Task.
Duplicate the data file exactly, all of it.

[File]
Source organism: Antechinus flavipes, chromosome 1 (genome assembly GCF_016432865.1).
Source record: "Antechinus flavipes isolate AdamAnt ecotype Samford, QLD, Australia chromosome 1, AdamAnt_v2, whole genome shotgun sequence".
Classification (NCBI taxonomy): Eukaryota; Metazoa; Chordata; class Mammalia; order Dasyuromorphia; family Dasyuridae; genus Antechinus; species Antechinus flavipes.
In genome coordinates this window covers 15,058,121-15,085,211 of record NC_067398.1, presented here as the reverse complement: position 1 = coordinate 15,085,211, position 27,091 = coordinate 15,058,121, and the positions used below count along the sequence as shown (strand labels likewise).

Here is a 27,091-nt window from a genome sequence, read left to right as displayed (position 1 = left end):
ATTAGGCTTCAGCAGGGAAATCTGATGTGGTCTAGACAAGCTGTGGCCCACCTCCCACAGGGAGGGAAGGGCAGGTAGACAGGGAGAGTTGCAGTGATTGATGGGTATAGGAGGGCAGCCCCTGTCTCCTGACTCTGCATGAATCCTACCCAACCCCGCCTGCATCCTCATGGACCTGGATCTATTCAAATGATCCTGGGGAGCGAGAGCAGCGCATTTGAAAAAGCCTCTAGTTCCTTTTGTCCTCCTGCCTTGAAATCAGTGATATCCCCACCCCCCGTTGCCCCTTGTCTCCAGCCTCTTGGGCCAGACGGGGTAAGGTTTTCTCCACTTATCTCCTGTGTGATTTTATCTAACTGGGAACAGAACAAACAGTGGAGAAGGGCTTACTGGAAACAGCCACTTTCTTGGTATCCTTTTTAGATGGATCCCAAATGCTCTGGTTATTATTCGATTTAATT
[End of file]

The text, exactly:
Source organism: Antechinus flavipes, chromosome 1 (genome assembly GCF_016432865.1).
Source record: "Antechinus flavipes isolate AdamAnt ecotype Samford, QLD, Australia chromosome 1, AdamAnt_v2, whole genome shotgun sequence".
Classification (NCBI taxonomy): Eukaryota; Metazoa; Chordata; class Mammalia; order Dasyuromorphia; family Dasyuridae; genus Antechinus; species Antechinus flavipes.
In genome coordinates this window covers 15,058,121-15,085,211 of record NC_067398.1, presented here as the reverse complement: position 1 = coordinate 15,085,211, position 27,091 = coordinate 15,058,121, and the positions used below count along the sequence as shown (strand labels likewise).

Here is a 27,091-nt window from a genome sequence, read left to right as displayed (position 1 = left end):
ATTAGGCTTCAGCAGGGAAATCTGATGTGGTCTAGACAAGCTGTGGCCCACCTCCCACAGGGAGGGAAGGGCAGGTAGACAGGGAGAGTTGCAGTGATTGATGGGTATAGGAGGGCAGCCCCTGTCTCCTGACTCTGCATGAATCCTACCCAACCCCGCCTGCATCCTCATGGACCTGGATCTATTCAAATGATCCTGGGGAGCGAGAGCAGCGCATTTGAAAAAGCCTCTAGTTCCTTTTGTCCTCCTGCCTTGAAATCAGTGATATCCCCACCCCCCGTTGCCCCTTGTCTCCAGCCTCTTGGGCCAGACGGGGTAAGGTTTTCTCCACTTATCTCCTGTGTGATTTTATCTAACTGGGAACAGAACAAACAGTGGAGAAGGGCTTACTGGAAACAGCCACTTTCTTGGTATCCTTTTTAGATGGATCCCAAATGCTCTGGTTATTATTCGATTTAATT